"Getting someone like Cliff motivates everyone. Our fans can feel it. They want that swagger…They sure don't want to see us do a Mets collapse."
For the first time in many years, the Phillies look comfortable heading into the regular season’s final month. They’ve won four in a row, and the Marlins are a healthy four-and-a-half games back.
On the surface, everything seems fine in Philadelphia. Jimmy Rollins is Jimmy Rollins again, and adding Cliff Lee looks like the steal of this year’s trade deadline. Even so, disturbing problems loom on the horizon. The champs are flawed. The curse of William Penn was lifted in 2008, but the 2009 Phillies still have plenty of demons to go around.
At first, signing Pedro Martinez looked like a great move. Philly was getting a potential ace to fill the last spot in their rotation, and giving up absolutely nothing. Even if Pedro didn’t pan out, it would only cost a million dollars.
Then Ruben Amaro traded for Cliff Lee, and the rotation suddenly got crowded. Moyer was the odd man out, and he responded horrendously. If you have to air your grievances, don’t do it behind you team’s dugout right before a game.
The Phils have plenty of leaders, but all that chemistry could be for nothing if the team’s grandfather gets grumpy.
It is time that Cole’s struggles get some serious attention. Since his early season injuries, every step forward by Hamels has been followed by two bad starts back. Even if he is healthy, which at this point looks unlikely, Hamels looks nothing like he did a year ago. He still has the talent necessary to dominate big league hitters, but he’s lost his World Series MVP mojo. Time and time again this season Hamels has had batters down in the count, only to get hit hard when he carelessly leaves pitches up in the zone. Cole needs to start bearing down now, if he waits until the playoffs he might just be watching them.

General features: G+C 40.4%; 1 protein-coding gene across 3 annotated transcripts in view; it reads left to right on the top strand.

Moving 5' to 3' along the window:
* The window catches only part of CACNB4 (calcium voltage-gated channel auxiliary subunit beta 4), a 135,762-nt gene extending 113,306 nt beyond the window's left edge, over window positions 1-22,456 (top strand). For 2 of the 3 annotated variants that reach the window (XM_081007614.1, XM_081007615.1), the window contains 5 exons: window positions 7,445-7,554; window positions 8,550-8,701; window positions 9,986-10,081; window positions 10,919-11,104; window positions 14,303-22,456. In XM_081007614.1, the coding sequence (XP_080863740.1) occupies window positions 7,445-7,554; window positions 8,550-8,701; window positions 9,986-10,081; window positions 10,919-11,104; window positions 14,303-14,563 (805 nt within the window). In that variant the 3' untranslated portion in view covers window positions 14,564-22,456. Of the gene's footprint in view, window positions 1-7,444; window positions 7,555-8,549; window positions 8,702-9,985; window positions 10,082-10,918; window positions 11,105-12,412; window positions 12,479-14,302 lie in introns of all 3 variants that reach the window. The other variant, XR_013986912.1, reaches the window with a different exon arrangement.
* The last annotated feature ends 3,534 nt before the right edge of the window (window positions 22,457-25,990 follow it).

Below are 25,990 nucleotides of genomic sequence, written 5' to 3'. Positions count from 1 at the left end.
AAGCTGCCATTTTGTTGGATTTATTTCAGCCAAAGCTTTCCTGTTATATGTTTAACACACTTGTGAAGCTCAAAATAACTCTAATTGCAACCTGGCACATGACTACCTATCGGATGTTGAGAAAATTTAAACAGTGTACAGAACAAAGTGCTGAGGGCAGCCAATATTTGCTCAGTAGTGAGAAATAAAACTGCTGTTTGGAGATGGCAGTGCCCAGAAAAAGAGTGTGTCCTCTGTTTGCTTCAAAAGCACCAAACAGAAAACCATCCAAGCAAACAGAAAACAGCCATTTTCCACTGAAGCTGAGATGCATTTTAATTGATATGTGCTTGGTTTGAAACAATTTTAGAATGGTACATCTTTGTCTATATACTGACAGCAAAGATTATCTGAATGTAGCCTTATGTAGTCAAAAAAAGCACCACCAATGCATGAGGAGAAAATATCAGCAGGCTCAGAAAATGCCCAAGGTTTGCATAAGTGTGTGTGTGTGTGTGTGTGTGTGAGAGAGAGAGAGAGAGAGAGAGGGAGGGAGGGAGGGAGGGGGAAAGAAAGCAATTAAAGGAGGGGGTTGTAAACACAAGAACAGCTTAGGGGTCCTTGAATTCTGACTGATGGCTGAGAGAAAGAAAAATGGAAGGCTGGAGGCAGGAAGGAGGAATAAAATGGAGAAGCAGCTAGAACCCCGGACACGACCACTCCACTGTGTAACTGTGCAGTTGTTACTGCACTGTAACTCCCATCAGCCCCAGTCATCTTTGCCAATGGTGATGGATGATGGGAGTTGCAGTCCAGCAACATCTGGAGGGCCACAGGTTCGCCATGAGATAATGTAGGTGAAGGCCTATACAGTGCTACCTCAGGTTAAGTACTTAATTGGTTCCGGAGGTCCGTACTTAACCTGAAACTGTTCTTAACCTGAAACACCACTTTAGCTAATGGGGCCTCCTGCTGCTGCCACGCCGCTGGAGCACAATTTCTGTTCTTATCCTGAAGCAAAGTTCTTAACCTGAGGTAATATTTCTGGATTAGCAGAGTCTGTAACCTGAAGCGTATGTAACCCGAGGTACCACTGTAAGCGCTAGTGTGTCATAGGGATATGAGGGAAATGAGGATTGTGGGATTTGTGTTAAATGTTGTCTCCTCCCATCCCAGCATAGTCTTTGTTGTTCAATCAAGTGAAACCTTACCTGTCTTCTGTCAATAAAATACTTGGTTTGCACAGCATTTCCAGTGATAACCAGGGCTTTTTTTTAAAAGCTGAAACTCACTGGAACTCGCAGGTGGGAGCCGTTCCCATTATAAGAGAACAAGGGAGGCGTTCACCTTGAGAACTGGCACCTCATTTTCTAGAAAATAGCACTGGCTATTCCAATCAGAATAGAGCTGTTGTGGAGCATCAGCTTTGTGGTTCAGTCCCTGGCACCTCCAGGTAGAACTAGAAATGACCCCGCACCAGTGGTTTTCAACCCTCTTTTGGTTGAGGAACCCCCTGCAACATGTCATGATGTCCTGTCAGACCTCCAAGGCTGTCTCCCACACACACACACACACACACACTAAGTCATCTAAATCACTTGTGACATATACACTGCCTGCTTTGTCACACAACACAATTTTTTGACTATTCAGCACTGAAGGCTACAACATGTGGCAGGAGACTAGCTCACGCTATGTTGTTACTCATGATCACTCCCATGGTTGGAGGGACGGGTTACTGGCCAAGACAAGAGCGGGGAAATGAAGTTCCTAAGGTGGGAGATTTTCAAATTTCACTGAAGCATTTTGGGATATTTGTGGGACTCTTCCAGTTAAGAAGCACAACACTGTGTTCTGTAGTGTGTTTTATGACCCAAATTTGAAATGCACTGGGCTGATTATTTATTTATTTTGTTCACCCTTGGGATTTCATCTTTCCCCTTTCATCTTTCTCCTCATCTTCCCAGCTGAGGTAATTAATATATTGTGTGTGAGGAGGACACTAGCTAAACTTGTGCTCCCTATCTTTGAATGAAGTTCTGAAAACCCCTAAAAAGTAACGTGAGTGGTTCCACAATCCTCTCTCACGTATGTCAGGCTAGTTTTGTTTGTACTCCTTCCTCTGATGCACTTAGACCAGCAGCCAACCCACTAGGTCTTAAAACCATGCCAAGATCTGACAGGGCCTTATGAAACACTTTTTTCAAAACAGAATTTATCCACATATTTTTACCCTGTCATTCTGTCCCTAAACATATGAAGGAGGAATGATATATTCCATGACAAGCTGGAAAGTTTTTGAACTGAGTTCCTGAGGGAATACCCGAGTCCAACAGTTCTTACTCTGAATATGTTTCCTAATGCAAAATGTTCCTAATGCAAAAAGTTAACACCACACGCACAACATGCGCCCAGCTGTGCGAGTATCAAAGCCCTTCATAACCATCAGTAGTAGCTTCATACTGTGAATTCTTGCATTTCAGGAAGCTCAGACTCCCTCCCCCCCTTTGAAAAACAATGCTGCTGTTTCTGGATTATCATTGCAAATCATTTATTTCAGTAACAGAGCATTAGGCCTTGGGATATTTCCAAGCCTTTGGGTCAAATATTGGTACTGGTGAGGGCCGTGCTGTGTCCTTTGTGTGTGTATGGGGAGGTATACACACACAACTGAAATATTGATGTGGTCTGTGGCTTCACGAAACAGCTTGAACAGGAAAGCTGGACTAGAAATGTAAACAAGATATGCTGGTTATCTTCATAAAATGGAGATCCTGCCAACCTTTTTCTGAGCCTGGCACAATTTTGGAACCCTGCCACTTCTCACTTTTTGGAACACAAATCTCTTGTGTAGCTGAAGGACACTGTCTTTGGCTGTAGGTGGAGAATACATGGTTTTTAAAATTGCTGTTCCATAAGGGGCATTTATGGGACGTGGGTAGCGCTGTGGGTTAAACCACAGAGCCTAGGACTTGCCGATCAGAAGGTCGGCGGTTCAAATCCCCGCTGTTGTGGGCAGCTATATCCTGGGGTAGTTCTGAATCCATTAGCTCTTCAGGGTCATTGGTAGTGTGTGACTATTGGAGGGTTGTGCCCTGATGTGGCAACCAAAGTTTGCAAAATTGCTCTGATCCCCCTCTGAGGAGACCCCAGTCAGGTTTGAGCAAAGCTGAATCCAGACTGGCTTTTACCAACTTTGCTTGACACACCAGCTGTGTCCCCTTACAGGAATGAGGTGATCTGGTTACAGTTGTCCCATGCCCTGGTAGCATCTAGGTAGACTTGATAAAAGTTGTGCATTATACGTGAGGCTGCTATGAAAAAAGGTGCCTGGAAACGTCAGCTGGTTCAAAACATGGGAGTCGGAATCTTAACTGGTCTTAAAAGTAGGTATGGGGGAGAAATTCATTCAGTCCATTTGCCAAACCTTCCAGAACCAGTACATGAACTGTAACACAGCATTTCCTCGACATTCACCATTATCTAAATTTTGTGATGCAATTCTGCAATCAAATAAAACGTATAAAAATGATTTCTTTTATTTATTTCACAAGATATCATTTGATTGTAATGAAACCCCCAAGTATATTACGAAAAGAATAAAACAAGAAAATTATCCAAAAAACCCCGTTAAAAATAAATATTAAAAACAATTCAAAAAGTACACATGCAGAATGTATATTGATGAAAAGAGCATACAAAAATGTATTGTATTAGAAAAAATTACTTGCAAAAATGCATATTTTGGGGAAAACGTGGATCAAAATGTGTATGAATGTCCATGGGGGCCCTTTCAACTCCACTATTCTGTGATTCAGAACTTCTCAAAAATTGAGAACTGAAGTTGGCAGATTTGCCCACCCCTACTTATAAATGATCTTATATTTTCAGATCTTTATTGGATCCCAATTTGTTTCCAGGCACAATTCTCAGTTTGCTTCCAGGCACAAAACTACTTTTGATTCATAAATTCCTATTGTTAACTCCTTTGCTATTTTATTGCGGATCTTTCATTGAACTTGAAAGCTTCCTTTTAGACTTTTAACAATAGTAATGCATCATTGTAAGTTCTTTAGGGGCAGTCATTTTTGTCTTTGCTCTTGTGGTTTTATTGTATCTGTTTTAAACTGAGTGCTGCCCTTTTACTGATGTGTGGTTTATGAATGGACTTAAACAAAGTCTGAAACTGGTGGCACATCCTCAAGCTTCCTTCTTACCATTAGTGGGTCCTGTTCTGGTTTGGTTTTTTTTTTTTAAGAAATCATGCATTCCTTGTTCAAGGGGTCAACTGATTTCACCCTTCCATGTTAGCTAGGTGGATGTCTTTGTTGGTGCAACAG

The Cliff Lee signing has Phillies fans breathing a little easier, but one ace will not be enough against a team like the Giants. In a short series, front end rotation strength is of utmost importance. After Lee, every starter has question marks attached to him for one reason or another. That could become a huge problem once autumn rolls around.
Howard is known for his huge Septembers. He had one during his MVP season in 2006. He had one when the Phillies memorably caught the Mets in 2007. And he had one last year, when the Phillies won the World Series. The Phillies had better hope that history repeats itself in 2009, because right now Howard is on pace to hit 40 homers and drive in 124 runs. Compare that to 58-149 in 2006, 47-136 in 2007, and 48-146 in 2008
Perhaps while he was losing weight in the offseason (20 pounds), Howard also lost his power. September is just around the corner, and Ryan Howard will need a month-long surge unlike any he has ever had before to get close to the numbers he put up the last three seasons.
It is tough to make Phillies fans forget the magical season Brad Lidge had in 2008, but the man has done it. Lidge has been historically bad so far, and if history is any indicator, there is no end in sight. Keep in mind this is a closer who has a notoriously fragile psyche. In the 2005 NLCS he let up a monster game-winning home-run to Albert Pujols. The next year he posted an ERA well over 5. In 2009, Lidge’s issues have returned, and the Phillies are suffering for it.
I would love to say that a soon-to-be healthy Brett Myers is the answer, but I just don’t buy it. Brett Myers was merely passable closing for the Phillies back in 2007, and that was when he was healthy. Now he might be forced to step directly into the closer’s role in the middle of a pennant race, all while recovering from a crippling injury.
If the Phillies can’t find a serviceable closer soon, a disappointing end to this once promising season is inevitable.